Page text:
Cassettes for sale on the Urban Outfitters website

Discussion in 'Third Party Sales & Auctions' started by BradOlson, Jan 22, 2016.

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  1. agentalbert

    agentalbert Senior Member

    San Antonio, TX
    I think that (them seeming cool) is all they have going for them. They're much easier to deal with than LP's, but still give that retro/hipster cred. They look cool. They've got moving parts that you can see. Spinning records, spinning tape spindles. CD's don't offer any of that, sound be damned.
    J Vanarsdale, zebop and Nostaljack like this.
  2. Nostaljack

    Nostaljack Resident R&B enthusiast

    Washington, DC
    Of course it doesn't hurt me. It's just silly. Cassettes don't sound good. They can't and they don't. Some here will regale us with tails of their Nak Dragon with Dolby XYZ and HX-PRO, proclaim retail genius on the part of Urban Outfitters, and tell you that they sound great. They don't. They're good (great, really, back in the day) for portability and nothing else. Urban Outfitters is a "hipster" joint and always has been. They're selling them to appeal to their "hipster" crowd. They somehow imagine that just because LPs came back, cassettes will to. They're wrong. LP's have come back because of how incredible they can sound (...and because they're big and the cover art is cooler...I'll grant that). Cassettes, however, have nothing going for them. They can't sound good and they don't have pretty cover art. In short, no point.

    kwadguy and David G. like this.
  3. Aftermath

    Aftermath Senior Member

    I guess they'll have start putting tape decks back in cars.
    lightbulb and J Vanarsdale like this.
  4. Finch Platte

    Finch Platte FDT

    Man, that thing lights up like s small city!
  5. Schoolmaster Bones

    Schoolmaster Bones Senior Member

    ‎The Midwest
    Which is more silly: the fashion-conscious twentysomething who's having fun exploring obsolete tech, or the middle-age loner who obsesses over a $15000 turntable and recoils at the thought of listening to anything digital-sourced because it "defeats the whole purpose"?

    Listening to recorded music is by nature frivolous and silly. To believe that there are sensible and correct ways to do it (and silly, incorrect ways) is delusional.
    Juan Matus, J Vanarsdale, ARK and 3 others like this.
  6. bunglejerry

    bunglejerry Forum Resident

    Toronto, ON

    This packaging is too meta for me. It's hurting my brain It's like System of a Down's Steal This Album!
    Finch Platte likes this.
  7. krlpuretone

    krlpuretone Forum Resident

    Grantham, NH
    I've been selling plenty of cassettes for the last year...some at very high prices. It's certainly more than a fad.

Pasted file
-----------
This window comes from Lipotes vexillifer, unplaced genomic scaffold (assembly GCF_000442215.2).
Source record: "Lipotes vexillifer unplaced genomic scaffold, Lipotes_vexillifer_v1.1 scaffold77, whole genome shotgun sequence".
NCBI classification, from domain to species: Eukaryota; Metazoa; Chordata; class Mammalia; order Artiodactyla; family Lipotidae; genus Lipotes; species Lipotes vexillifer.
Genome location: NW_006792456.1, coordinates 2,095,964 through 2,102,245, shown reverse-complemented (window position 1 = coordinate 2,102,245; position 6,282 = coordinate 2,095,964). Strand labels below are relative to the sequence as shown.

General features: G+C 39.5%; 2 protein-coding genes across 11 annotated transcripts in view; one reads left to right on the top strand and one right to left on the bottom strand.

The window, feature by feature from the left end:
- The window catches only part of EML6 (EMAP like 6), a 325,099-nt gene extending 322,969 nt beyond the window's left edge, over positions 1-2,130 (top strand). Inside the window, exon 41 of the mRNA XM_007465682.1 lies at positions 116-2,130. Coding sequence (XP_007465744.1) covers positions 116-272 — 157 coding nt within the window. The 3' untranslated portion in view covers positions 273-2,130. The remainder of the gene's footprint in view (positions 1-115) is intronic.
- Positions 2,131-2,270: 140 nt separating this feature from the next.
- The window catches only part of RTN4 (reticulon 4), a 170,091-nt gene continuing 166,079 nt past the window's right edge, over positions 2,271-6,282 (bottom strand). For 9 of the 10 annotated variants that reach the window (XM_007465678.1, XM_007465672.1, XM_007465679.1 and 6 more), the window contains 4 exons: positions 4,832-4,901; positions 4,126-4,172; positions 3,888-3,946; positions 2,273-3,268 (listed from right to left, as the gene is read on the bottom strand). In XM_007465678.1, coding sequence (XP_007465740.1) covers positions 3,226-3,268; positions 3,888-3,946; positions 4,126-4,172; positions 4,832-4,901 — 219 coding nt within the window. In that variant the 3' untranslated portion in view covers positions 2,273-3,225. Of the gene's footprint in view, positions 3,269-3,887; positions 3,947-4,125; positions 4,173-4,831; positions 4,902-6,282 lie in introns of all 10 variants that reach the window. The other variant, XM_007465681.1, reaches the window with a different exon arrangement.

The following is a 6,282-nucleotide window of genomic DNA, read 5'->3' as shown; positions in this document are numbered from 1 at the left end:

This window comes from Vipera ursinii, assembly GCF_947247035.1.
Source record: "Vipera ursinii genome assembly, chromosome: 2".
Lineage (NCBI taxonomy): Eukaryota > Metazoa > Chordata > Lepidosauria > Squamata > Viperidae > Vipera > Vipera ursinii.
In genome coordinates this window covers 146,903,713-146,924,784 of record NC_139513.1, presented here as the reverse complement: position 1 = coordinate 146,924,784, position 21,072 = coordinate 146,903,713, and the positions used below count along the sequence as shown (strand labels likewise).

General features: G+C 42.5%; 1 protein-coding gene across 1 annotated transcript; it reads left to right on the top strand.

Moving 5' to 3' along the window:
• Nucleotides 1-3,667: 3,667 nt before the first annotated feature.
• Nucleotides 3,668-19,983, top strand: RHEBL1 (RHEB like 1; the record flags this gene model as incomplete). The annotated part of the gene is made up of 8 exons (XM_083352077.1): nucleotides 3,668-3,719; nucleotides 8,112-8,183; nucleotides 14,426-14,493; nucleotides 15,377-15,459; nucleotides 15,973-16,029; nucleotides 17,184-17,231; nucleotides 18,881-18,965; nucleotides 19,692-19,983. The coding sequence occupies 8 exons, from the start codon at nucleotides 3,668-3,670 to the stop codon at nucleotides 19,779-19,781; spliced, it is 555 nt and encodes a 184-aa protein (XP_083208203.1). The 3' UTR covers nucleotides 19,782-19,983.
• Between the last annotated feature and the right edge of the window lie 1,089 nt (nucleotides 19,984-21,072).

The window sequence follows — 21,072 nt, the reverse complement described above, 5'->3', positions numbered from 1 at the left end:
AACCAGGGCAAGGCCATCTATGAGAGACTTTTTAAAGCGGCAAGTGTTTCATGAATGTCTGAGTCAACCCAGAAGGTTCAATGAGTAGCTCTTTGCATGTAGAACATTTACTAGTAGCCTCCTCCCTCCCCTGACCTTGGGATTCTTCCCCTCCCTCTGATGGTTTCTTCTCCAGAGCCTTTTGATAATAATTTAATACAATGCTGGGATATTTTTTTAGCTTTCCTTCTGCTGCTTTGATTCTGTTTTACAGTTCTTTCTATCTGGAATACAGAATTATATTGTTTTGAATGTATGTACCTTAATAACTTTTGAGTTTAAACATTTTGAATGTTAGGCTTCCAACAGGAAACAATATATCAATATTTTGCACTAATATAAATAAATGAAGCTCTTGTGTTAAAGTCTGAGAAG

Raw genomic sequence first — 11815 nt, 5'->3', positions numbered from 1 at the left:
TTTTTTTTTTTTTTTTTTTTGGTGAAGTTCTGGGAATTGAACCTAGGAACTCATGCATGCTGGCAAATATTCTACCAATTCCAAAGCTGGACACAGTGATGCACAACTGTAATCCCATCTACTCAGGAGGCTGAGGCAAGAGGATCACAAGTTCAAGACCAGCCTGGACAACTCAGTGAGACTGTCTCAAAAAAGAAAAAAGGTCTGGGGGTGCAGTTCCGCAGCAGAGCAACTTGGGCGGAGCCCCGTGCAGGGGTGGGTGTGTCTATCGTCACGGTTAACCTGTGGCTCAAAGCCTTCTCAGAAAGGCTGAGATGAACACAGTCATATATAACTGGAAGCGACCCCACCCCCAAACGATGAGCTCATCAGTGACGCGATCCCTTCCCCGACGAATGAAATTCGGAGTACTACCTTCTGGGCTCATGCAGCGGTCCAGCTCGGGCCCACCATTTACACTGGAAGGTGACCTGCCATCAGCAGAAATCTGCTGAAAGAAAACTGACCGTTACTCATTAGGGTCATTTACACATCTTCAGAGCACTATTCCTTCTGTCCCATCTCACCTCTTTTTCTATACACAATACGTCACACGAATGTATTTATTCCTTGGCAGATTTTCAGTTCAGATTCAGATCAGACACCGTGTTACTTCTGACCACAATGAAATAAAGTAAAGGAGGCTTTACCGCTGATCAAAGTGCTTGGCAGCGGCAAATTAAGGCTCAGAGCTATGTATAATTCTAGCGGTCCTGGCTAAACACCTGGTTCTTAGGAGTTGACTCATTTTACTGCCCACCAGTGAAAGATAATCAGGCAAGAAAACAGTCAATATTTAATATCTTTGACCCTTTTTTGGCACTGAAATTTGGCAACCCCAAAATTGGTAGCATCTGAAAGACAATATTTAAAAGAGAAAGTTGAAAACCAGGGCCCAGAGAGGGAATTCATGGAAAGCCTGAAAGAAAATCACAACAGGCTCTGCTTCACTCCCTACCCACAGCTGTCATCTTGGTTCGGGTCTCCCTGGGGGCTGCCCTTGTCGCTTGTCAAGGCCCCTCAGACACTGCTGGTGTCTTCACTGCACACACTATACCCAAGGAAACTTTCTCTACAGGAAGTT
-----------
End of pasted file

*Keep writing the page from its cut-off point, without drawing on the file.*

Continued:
In general though, used players are cheap and plentiful, used cassettes are cheap and plentiful.

    You get analog sound on budget when the average price of a record is creeping into the mid $20 range.
  8. Nostaljack

    Nostaljack Resident R&B enthusiast

    Washington, DC
    Couldn't disagree more. Cassettes have little going for them other than portability. When other portable better-sounding media showed up, cassettes went away. I'm not much on listening to old tech just for old tech's sake. If others are, so be it.

    As for those who obsess over the $15,000 turntable, they're doing it because they sound good. Obsessing over cassettes makes zero sense because they don't. While I get where you're going, with all due respect, there are two different things at work here.

    Schoolmaster Bones likes this.
  9. Thesmellofvinyl

    Thesmellofvinyl Senior Member

    Cohoes, NY USA
    I have a cassette deck for two reasons. It can make excellent-sounding copies of LPs I want to hear but can't afford to keep (my CDR burner does, too.) and I can play certain titles that are difficult to find and/or too expensive on LP. One example is Dylan's Time Out Of Mind. To my ears that particular tape and some others sound better than the same titles on CD.
    lightbulb and zebop like this.
  10. Mylene

    Mylene Senior Member

    That soundtrack explains why the local Hits and Memories radio station has been playing Moonage Daydream for the last year. I thought they'd tracked the wrong song.
    lightbulb likes this.
  11. The Trinity

    The Trinity Do what thou wilt, so mote be it.

    Love this. It really shows that the pursuit of audiophile nirvana is for the limited few. The physical medium, and the many experiences that accompany it, are just so much more pleasureable for most people, than the sterility of digital files. Pick your medium, and enjoy. That's the way it should be. Oh, and God bless hipsters, for helping old farts like me to see my favorite old mediums become viable again, for however long it may last. Their interest and buying power has played a part in the revival of some great technologies. We live in wonderful times, if you are a fan of music, and the mediums that they are delivered on. Bring it on!
  12. McLover

    McLover Senior Member

    No, cost more than a CD to make even in the 1990's per copy.
    ARK likes this.
  13. J Vanarsdale

    J Vanarsdale Forum Resident

    Discmakers: CDs 1,000 for $999
    Rainbo Records: Cassettes 1,000 for $1,075